How much should we listen to musical criticism?

I generally don’t write about music because, to be honest, I’m always too intimidated to try.

To put it bluntly, I don’t want to seem like an idiot talking about a creative practice that I have practically zero technical knowledge of. Unlike other writers, I don’t feel comfortable dropping phrases like ‘electro-pop dubstep’ or criticising the mixing in the last thirty seconds of a track.

(Quick digression: isn’t it curious how popular culture separates those who like to talk about music and profess some expertise in it, from passionate fans of the artists who are instead widely mocked and satirised by the media as ‘fangirls’?)

I have no issue with critiquing music; I think that all critique of art is incredibly valuable and worth both writing and reading, within moderation. I can value a piece of music criticism written by someone with knowledge of what goes into making music, as they may pick up on certain elements unnoticed by others.

It’s important to distinguish between critics who can profess an opinion while respecting the fact that others may hold different ones, and ones who would unfriend you on Facebook if you happened to mention to them that your favourite song was ‘Friday’.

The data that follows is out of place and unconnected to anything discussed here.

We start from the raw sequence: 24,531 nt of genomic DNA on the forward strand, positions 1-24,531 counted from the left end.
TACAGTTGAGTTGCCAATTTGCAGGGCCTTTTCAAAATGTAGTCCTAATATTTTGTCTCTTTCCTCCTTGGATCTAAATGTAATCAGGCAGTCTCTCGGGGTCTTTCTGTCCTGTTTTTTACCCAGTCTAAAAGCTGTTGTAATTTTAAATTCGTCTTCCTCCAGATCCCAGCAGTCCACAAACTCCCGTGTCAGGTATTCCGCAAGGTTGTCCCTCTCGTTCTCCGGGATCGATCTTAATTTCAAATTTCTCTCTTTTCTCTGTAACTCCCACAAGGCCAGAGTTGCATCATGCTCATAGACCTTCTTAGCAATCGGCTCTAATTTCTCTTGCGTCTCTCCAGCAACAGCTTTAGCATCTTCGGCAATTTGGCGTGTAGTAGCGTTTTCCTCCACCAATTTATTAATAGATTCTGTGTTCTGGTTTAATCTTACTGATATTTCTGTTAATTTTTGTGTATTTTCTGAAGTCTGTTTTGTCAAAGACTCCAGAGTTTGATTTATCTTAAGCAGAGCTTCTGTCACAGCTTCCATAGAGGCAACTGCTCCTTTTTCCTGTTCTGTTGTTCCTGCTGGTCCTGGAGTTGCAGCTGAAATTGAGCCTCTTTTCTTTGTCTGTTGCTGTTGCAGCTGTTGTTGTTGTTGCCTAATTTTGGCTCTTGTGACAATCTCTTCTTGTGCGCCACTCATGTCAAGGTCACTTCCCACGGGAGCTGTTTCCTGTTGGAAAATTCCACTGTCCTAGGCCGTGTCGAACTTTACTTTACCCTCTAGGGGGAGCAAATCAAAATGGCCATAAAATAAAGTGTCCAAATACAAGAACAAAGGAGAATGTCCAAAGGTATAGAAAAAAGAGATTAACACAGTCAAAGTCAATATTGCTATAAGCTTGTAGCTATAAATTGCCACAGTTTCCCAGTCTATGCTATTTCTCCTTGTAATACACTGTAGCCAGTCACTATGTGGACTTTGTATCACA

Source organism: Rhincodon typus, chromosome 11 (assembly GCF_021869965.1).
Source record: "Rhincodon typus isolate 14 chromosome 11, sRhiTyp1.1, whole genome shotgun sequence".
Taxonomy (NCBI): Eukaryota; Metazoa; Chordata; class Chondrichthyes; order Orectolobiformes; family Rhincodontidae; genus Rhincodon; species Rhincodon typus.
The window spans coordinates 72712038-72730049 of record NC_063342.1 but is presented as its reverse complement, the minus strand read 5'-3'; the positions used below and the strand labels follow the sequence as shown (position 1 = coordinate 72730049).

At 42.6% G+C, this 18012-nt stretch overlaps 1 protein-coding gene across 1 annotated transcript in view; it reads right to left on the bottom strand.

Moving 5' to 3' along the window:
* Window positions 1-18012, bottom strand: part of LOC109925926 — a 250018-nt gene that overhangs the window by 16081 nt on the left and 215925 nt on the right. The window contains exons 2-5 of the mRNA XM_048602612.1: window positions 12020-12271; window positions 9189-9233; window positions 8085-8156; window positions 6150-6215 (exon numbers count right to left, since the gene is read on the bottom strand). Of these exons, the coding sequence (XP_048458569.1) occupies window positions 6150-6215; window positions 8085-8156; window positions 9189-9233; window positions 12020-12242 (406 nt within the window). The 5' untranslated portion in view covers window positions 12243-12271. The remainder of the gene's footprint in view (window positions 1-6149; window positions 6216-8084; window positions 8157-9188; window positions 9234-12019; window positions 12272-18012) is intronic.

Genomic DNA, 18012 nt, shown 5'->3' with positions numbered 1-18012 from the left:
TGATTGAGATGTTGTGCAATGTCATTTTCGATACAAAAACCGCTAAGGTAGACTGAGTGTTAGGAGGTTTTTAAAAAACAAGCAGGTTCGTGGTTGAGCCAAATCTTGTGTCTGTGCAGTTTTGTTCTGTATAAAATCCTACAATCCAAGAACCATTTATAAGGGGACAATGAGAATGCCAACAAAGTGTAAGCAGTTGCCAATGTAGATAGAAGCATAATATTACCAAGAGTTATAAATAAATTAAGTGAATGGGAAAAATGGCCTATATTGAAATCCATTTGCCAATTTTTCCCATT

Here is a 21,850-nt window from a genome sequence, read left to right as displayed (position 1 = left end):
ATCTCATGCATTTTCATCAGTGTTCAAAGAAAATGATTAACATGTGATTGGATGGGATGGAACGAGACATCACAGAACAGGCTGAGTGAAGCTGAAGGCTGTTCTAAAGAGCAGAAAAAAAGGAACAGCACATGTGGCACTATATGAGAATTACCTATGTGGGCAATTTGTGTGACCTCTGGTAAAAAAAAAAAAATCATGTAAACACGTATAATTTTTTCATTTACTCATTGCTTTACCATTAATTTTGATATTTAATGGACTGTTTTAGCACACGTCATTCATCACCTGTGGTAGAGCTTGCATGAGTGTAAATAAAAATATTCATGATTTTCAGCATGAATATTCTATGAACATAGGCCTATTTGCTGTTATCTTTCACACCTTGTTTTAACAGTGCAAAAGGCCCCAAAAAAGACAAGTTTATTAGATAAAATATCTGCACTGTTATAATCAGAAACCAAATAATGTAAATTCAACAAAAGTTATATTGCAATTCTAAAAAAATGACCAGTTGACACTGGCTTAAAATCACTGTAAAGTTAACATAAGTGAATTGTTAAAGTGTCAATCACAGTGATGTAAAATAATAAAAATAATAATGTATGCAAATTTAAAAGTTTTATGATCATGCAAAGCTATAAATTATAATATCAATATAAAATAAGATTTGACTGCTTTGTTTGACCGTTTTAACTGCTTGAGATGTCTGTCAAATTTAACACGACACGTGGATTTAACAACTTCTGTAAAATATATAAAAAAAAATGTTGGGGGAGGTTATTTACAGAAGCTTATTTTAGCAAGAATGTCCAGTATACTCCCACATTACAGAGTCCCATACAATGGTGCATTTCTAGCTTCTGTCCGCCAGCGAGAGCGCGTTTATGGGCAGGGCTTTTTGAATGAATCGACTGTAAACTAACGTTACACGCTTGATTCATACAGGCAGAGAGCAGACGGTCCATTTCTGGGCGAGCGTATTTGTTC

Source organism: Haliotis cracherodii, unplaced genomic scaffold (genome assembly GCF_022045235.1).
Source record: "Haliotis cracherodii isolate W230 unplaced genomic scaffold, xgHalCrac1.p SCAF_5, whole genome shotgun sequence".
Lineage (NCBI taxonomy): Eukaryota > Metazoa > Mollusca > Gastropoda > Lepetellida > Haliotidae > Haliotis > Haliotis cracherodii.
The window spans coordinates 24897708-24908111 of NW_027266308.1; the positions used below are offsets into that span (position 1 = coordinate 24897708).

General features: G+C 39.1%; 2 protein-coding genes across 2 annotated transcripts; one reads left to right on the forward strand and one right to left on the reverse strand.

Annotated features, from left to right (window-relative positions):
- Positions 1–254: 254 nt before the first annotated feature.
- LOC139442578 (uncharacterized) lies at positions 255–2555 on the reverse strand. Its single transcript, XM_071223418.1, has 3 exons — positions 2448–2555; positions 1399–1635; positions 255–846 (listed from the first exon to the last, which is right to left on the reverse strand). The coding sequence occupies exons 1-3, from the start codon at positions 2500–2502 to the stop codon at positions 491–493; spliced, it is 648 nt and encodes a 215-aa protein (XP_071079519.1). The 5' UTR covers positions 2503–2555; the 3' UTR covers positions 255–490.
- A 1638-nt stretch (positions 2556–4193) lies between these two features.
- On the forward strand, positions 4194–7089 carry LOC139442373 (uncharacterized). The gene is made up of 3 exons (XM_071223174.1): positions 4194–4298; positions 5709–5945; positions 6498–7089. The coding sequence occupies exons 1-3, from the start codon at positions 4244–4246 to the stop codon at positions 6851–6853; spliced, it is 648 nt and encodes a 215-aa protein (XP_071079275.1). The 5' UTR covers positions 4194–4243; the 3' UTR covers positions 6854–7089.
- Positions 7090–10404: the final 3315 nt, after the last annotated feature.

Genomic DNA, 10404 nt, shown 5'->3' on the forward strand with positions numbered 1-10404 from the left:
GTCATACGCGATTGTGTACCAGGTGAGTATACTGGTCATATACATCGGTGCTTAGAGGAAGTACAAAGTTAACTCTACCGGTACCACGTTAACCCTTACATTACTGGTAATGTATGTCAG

The idea of an individual giving an album a seal of approval strikes me as ridiculous; just because they liked it, it doesn’t mean that you have to.

The very point of music is that everyone listens to a song differently and gets different things out of it. Therefore, everyone’s criticism is valid, no matter what your level of musical ‘expertise’ is.

Some people listen for the lyrics, others for the singing, and still others for the instruments, or the production, or the aesthetic of the music video or any combination of the myriad elements that go into making music.

If it has the almost magical power to make someone happy, then why should you care what they’re listening to?

 

Image: Free-Photos/Pixabay
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